As much I believe, China is quickly becoming a very digitally savvy nation. Ogilvy Shanghai, fully aware of this rising trend, leverages on it with their digital campaign for KFC. They immediately focus on using these celebrities to advertise on engaging social media activities. One for instance, aims to motivate fans to compete against one another over the amount of “likes” for their favorite celebrities. Another very fruitful insight from AdAge talks about the fact that KFC has been one of the biggest and most successful food chain with the longest history in China, since its penetration 27 years ago. A whopping 2,600 outlets in China alone is seriously no joke. A bigger market equity than McDonalds by itself is an amazing feat.

However, as the the brand suffers a decline in operations, branding and sales due to the avian flu outbreak and health inspections, it was devoid of a good strategy to fight back. Now with more marketing campaigns and excellent strategic brand initiatives, the brand is taking back its helm.

What I believe to be extremely essential is an extract from Adage‘s article:

“Celebrities are often used as a quick and easy way to sell products in China,” acknowledged Graham Fink, Ogilvy & Mather‘s chief creative officer for greater China. He pointed out that the same celebrities are often tapped by many brands.

“I think that more and more people are beginning to see through this ‘cheap’ tactic, and the brand will ultimately suffer as a result,” he said. But if the celeb seems “genuinely involved in the message they become more believable, and this is what we are trying to do with KFC.”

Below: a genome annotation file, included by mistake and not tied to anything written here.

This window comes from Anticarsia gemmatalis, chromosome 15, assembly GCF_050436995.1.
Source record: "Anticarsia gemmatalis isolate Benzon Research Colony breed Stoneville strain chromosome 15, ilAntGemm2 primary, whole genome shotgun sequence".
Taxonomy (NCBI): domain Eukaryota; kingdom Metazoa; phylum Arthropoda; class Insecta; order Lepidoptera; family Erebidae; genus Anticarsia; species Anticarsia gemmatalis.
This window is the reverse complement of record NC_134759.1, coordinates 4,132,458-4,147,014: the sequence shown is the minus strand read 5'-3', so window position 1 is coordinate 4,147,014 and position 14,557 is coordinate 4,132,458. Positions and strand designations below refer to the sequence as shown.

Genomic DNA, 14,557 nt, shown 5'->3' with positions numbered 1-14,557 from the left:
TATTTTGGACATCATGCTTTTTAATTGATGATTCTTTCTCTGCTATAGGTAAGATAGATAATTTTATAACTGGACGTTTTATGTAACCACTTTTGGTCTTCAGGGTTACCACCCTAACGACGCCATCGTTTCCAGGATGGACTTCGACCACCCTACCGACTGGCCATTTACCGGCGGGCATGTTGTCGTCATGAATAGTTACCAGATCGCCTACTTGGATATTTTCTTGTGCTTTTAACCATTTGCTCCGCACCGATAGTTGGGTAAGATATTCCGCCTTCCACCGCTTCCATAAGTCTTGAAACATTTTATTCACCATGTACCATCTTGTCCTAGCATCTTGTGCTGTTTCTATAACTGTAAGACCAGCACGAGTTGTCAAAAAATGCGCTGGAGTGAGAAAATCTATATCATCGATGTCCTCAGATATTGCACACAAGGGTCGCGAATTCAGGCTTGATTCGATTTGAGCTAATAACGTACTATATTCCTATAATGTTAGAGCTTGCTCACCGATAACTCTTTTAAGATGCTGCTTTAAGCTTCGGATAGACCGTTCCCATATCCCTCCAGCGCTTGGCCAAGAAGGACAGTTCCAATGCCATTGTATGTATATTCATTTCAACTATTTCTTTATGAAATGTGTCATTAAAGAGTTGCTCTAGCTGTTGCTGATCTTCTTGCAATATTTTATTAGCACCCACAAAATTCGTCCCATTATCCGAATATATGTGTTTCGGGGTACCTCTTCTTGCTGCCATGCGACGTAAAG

Another one:

A top national executive for KFC’s parent company, Yum!, noted that China is the world’s biggest digital society (with 618 million people online) and that Chinese consumers are “moving at the speed of a bullet train.”
The brand is seeking to revamp its menu and offerings every 12 months and I believe this would constantly refresh their image and presence in the eyes of the consumer. When done effectively, shall be a very deciding factor when it comes to triumphing strict competition between competitors on an industry level.
More:
Milind Pant, president and chief operating officer for Yum! China, wrote in an email that “urban Chinese are becoming the most digital savvy group in the world, offering opportunities for brands to innovate and communicate.”

The menu revamp is part of what KFC has labeled its “restage,” which includes new product packaging, uniforms, store designs, a mobile app, an e-menu and a prepay takeout offering.

And of course, not forgetting that bigger companies comes with a heavier inertia and requires longer time to maneuver effectively.